Participants of a small impromptu rally outside government headquarters in Tbilisi, condemning leak of a secretary filmed sex tape, hold posters reading: “No to Blackmail” and “Get Out of My Bedroom”, March 11, 2016. Photo: Eana Korbezashvili/Civil.ge
A secretly recorded sex tape, purportedly showing one of the opposition politicians, posted anonymously online on March 11, has again raised serious concerns over privacy rights, caused widespread outcry and calls on the government to immediately investigate the case and hold accountable those behind filming and releasing of the video.
A Georgian news agency, which in its report on the leaked video identified a person, who purportedly was seen on the tape, also came under fire, forcing the media outlet to sack one of its editors.
The video was available on YouTube before it was removed; the Georgian State Security Service said that the video sharing website “blocked” the video after its intervention.
“Efforts are underway to find out who posted video footage of private life illegally online ,” the State Security Service said.
PM Giorgi Kvirikashvili summoned heads of the law enforcement agencies, including Interior Minister; Head of the State Security Service and Chief Prosecutor, and “instructed them to immediately investigate” the case, his office said.
The rights groups, and some opposition parties, have said that a failure of the authorities to address properly similar cases in the past and ignoring allegations voiced previously by some public figures about being threatened with releasing of videos of their private lives, has exacerbated concerns over the privacy rights.
Participants of a small impromptu rally outside government headquarters in Tbilisi, condemning leak of a secretary filmed sex tape, hold posters reading: “Sex is not a crime”, March 11, 2016. Photo: Eana Korbezashvili/Civil.ge
Addressing law enforcement agencies, Parliament Speaker Davit Usupashvili said in a statement: “We should face the truth and admit that we are failing to tackle this terrible problem through technical and other means available to us.”
He called on the law enforcement agencies to appeal international partners for assistance in the probe and to also offer GEL 1 million reward for providing any information leading to those behind leaking of the video.
In May, 2013 then first deputy interior minister, Gela Khvedelidze, was charged with breach of privacy in connection to leaking of a secretly recorded sex video, purportedly showing a man who was accusing Khvedelidze and some other officials of corruption. A year later he was given one-year conditional, non-custodial sentence, for breach of privacy rights. The leaked video was from large cache of recordings, which were gathered through illegal surveillance in 2007-2012, and which, the Interior Ministry claimed, were destroyed in September 2013.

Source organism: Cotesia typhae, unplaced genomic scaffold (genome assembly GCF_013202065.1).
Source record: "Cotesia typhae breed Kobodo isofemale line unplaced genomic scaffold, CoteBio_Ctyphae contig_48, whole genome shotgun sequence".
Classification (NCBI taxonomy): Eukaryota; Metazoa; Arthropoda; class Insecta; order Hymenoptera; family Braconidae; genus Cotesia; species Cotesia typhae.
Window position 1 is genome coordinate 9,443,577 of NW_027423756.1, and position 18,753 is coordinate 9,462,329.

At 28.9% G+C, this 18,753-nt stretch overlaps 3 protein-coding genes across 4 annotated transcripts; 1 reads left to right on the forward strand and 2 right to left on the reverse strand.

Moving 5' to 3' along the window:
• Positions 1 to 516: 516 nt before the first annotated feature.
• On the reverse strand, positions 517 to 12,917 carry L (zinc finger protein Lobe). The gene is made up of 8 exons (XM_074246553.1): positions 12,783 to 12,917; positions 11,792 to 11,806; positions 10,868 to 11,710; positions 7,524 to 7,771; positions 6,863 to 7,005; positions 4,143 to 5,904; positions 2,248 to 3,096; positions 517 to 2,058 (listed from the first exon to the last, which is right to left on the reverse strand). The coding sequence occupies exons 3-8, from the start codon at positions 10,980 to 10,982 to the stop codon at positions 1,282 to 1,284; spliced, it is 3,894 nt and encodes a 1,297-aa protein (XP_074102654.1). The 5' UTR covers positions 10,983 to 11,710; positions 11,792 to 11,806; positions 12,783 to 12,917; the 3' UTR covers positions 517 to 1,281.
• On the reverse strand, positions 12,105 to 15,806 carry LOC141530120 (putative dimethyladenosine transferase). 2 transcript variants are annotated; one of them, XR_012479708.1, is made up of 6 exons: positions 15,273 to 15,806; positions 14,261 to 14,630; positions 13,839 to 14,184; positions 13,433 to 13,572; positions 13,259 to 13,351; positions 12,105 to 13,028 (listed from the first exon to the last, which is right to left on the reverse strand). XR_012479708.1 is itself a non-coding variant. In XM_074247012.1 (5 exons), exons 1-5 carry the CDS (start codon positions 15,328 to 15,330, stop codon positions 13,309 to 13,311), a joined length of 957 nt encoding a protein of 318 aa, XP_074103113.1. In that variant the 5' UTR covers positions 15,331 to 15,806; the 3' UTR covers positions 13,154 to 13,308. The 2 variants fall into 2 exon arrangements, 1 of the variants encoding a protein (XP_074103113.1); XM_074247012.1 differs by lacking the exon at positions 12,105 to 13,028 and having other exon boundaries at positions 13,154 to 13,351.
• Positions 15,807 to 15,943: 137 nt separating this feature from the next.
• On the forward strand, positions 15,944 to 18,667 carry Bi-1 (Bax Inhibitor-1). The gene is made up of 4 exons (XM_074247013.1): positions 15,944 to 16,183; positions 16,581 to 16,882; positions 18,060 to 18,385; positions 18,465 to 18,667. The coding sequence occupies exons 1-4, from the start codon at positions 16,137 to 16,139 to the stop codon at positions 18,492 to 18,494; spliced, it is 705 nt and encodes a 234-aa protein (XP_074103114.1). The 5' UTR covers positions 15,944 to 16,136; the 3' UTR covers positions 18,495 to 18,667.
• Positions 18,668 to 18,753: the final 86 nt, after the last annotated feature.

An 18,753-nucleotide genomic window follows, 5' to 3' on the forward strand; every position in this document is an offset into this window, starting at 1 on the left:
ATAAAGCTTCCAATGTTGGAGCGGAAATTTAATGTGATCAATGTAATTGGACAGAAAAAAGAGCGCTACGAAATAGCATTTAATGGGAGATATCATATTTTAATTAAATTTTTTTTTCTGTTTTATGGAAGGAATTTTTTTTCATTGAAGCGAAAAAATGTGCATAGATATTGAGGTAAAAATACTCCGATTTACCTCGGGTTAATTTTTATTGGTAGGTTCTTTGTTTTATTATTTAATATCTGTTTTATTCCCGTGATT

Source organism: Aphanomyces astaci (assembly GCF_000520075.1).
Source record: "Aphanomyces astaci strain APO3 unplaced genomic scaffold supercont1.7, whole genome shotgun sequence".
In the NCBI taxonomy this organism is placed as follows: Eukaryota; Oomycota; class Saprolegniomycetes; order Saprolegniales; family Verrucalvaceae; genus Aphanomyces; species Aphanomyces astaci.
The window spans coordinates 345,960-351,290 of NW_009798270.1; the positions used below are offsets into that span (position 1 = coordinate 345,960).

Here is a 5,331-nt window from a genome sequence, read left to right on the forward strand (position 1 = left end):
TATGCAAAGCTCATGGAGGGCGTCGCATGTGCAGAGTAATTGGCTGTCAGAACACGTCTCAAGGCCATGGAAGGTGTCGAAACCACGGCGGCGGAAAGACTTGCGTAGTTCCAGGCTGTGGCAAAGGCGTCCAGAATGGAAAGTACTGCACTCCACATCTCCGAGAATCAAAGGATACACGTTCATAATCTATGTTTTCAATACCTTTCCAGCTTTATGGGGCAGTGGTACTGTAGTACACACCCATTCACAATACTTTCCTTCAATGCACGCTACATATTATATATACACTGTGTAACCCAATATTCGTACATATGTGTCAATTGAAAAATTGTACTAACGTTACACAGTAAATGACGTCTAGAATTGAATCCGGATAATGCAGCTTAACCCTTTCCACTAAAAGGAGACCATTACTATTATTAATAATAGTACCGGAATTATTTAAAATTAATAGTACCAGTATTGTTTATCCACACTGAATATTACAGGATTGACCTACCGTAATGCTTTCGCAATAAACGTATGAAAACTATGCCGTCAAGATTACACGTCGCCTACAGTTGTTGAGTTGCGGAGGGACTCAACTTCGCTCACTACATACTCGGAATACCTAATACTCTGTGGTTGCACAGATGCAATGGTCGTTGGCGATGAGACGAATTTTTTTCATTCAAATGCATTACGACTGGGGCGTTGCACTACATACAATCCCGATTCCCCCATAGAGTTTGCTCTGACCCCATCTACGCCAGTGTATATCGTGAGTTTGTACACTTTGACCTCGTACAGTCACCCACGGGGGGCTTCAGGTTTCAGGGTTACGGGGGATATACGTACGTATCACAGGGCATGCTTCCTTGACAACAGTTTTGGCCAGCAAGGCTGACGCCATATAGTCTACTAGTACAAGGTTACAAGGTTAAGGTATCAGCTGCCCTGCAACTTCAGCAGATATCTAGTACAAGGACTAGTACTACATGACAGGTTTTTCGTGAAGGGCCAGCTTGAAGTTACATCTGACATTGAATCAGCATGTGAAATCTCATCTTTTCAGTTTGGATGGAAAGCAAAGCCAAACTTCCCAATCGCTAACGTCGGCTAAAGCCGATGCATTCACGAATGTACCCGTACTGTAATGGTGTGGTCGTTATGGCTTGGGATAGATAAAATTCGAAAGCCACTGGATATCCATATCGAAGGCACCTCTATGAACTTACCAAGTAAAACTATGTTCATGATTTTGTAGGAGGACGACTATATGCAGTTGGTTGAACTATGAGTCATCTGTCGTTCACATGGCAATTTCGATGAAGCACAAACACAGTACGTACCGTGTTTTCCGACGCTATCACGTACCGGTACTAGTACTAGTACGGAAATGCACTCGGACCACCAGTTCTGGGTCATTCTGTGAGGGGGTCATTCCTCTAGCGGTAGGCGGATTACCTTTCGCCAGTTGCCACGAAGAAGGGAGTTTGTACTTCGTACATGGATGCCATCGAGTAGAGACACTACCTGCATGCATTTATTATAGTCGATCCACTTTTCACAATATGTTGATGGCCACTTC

UNM opposition party said in a statement: “Use of dirty methods in political struggle should be over in Georgia. Releasing videos of private lives has become the main weapon against opponents under the governance of [ex-PM] Bidzina Ivanishvili and the Georgian Dream [ruling coalition]. Failure to investigate dozens of such cases and to hold culprits accountable is contributing to [existing situation]. A perpetrator has gone unpunished even when obviously identified – a clear example of that is former deputy interior minister. It should also be noted that in all those cases media sources openly affiliated to the government were contributing to distribution of the recordings.”
“We declare that this dirt should be over and it will be over after the defeat of Bidzina Ivanishvili and the Georgian Dream in the October, 2016 [parliamentary] elections, as well as through real reform of the law enforcement agencies, including by scrapping of the State Security Service, and eradicating impunity,” the UNM said.
Republican Party, a member of the Georgian Dream ruling coalition, said in a statement that release and distribution of videos of private lives has become “extremely dangerous” trend, which is “destructive” for a country having European integration ambitions.
“It will be very difficult for us to convince anyone either within the country or outside that the government is not complicit in [the release of videos] if this practice continues and if perpetrators are not identified,” the Republican Party said.
Tbilisi-based election monitoring group, International Society for Fair Elections and Democracy (ISFED), said that leak of such video recordings, especially in the election year, “is an attempt to blackmail politicians, political parties and other stakeholders.”
“This is a direct and terrible blow for fair electoral environment, rule of law and human rights in this country; it should be immediately investigated and all the persons involved in this terrible crime identified,” said Ana Natsvlishvili, the head of the Tbilisi-based legal advocacy and watchdog group, Georgian Young Lawyers’ Association.
The way how some media sources reported about emergence of the video on the internet has also caused controversy.
In its report, Georgian news agencies, InterPressNews, part of the Palitra media holding, identified one of the persons purportedly shown in the video and also a name of the video under which it was uploaded on YouTube. The news agency removed the report from its website shortly after it was posted and later also apologized and said it “acknowledges its mistake.”
Condemning how the news agency reported about the video, Defense Ministry, Justice Ministry and President’s Office, as well as Tbilisi-based Rustavi 2 TV said they were terminating cooperation and contracts with the InterPressNews.
Later in the evening the news agency announced that it sacked an editor “responsible for posting” the news in question on the website.